Fiona Apple

Even though Fiona Apple has been fending off rude audiences of late, she still has the guts to bust out her  lyrical confessions on her tour with Blake Mills. The newly-debuted “I Want You to Love Me” is a powerful ballad, utilizing soft piano steps that crescendo into a bold conclusion. While she prances along, looking “to love,” she strives to convince her partner away from short-term interest and guide them to the same passionate destination. How could anyone heckle an exposed heart like that? –Sam Willett

6. Destroyer – “El Rito”

Destroyer Five Spanish Songs

Looking back on the long tour supporting his phenomenal album, Kaputt, Destroyer felt English had become overused and only useful for professional purposes. The best experiences with music aren’t about business but, rather, finding that homey feeling. For Destroyer, returning to his native language, Spanish, produces just that, infusing that fun-loving atmosphere that you can only find at home. Bejar pumps distortion into songs by Spanish musician Sr. Chinarro on his upcoming EP, Five Spanish Songs (due January 29th via Merge). His rendition of “El Rito” revives a summer jam with sweet vocal harmonies and encouragement to clap along. –Sam Willett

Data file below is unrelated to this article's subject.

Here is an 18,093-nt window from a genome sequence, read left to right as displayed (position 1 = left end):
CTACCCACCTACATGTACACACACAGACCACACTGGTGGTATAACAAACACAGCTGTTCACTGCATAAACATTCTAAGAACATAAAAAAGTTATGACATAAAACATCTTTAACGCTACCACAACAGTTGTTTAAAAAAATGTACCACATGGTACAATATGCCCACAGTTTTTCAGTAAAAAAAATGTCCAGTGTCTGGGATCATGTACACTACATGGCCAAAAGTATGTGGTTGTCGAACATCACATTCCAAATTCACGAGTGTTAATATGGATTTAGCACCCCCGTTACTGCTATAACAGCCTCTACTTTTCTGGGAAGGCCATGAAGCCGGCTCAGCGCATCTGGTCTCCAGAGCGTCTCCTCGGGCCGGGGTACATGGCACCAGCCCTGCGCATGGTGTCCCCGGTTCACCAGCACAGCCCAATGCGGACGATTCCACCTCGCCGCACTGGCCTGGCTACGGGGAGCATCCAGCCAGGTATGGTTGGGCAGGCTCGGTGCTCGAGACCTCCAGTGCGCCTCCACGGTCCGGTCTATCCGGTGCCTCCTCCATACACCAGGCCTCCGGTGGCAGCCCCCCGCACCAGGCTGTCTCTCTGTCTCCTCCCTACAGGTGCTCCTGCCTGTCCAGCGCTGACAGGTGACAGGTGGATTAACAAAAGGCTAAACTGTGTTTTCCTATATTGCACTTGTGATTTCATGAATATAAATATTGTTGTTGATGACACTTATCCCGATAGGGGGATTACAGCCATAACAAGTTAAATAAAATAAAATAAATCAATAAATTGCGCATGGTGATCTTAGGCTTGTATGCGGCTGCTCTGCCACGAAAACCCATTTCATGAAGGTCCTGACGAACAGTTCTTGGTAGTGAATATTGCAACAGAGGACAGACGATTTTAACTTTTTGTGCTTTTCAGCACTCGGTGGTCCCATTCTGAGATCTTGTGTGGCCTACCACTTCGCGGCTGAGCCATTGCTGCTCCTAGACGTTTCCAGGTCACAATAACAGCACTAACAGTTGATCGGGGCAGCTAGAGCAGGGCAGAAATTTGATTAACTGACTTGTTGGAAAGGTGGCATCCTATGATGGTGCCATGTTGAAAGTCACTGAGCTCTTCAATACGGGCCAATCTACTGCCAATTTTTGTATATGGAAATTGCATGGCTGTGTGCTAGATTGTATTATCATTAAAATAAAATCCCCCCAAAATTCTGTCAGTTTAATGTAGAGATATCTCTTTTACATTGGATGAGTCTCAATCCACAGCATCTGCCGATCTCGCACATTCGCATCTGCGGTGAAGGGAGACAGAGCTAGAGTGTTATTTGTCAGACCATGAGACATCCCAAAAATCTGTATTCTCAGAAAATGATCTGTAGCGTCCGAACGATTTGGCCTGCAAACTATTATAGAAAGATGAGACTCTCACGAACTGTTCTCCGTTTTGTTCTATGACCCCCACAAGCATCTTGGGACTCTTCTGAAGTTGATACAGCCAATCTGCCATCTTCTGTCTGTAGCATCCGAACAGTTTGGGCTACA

5. SKATERS – “Deadbolt”

skaters2013 Top MP3s of the Week (10/11)

The flourishing NYC indie rock scene adds another to its ranks with SKATERS. The quartet has already signed to Warner Bros. and will release its debut, MANHATTAN, on February 24th. Lead single “Deadbolt” is a punchy tribute to karaoke (check out the awesome parody video below) with ’80s chorus-delayed guitars and frontman Michael Ian Cummings’ understated vocal delivery. “Won’t you give me one more try, gimme one more try,” he sings. “Or kiss my friends goodbye, unless you gimme one more try.” Romanticizing karaoke night… Cummings and Rob Sheffield should have a chat. –Jon Hadusek

4. HAIM – “Edge”


Co-written by dance fanatic Twin Shadow, HAIM’s bonus cut from their phenomenal LP, Days Are Gone, sways with a groovy, electrified vibe. In approaching “the edge” of a one-sided relationship, Danielle Haim’s lead vocals retain a sharp, rhythmic delivery in attempting to overcome her doubts, while her sisters provide comforting vocal harmonies. Even though the approach is difficult, the lyrical sunset and catchy hook of “no, I can’t fight it off” make the song outrageously fun to sing, over and over again. –Sam Willett